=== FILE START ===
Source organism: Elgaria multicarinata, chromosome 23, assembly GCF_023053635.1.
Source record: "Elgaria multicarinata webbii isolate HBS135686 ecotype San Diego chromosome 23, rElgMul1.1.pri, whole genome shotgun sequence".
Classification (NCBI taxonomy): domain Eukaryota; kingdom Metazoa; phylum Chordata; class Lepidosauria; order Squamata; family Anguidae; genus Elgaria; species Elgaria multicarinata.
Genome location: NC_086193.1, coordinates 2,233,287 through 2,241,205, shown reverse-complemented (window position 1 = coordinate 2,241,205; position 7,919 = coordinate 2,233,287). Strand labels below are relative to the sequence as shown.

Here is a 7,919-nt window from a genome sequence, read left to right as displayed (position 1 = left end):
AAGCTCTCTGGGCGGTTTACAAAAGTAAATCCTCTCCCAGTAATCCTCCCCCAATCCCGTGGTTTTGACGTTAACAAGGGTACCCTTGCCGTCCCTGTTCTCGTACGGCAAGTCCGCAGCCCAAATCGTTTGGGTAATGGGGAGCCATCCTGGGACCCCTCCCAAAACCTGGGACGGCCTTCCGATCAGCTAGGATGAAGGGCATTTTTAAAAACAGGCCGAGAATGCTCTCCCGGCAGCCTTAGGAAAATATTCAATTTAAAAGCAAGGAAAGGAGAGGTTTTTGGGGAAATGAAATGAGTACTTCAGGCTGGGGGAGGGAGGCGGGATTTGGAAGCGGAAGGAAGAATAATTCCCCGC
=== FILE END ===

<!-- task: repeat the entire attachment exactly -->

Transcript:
Source organism: Elgaria multicarinata, chromosome 23, assembly GCF_023053635.1.
Source record: "Elgaria multicarinata webbii isolate HBS135686 ecotype San Diego chromosome 23, rElgMul1.1.pri, whole genome shotgun sequence".
Classification (NCBI taxonomy): domain Eukaryota; kingdom Metazoa; phylum Chordata; class Lepidosauria; order Squamata; family Anguidae; genus Elgaria; species Elgaria multicarinata.
Genome location: NC_086193.1, coordinates 2,233,287 through 2,241,205, shown reverse-complemented (window position 1 = coordinate 2,241,205; position 7,919 = coordinate 2,233,287). Strand labels below are relative to the sequence as shown.

Here is a 7,919-nt window from a genome sequence, read left to right as displayed (position 1 = left end):
AAGCTCTCTGGGCGGTTTACAAAAGTAAATCCTCTCCCAGTAATCCTCCCCCAATCCCGTGGTTTTGACGTTAACAAGGGTACCCTTGCCGTCCCTGTTCTCGTACGGCAAGTCCGCAGCCCAAATCGTTTGGGTAATGGGGAGCCATCCTGGGACCCCTCCCAAAACCTGGGACGGCCTTCCGATCAGCTAGGATGAAGGGCATTTTTAAAAACAGGCCGAGAATGCTCTCCCGGCAGCCTTAGGAAAATATTCAATTTAAAAGCAAGGAAAGGAGAGGTTTTTGGGGAAATGAAATGAGTACTTCAGGCTGGGGGAGGGAGGCGGGATTTGGAAGCGGAAGGAAGAATAATTCCCCGC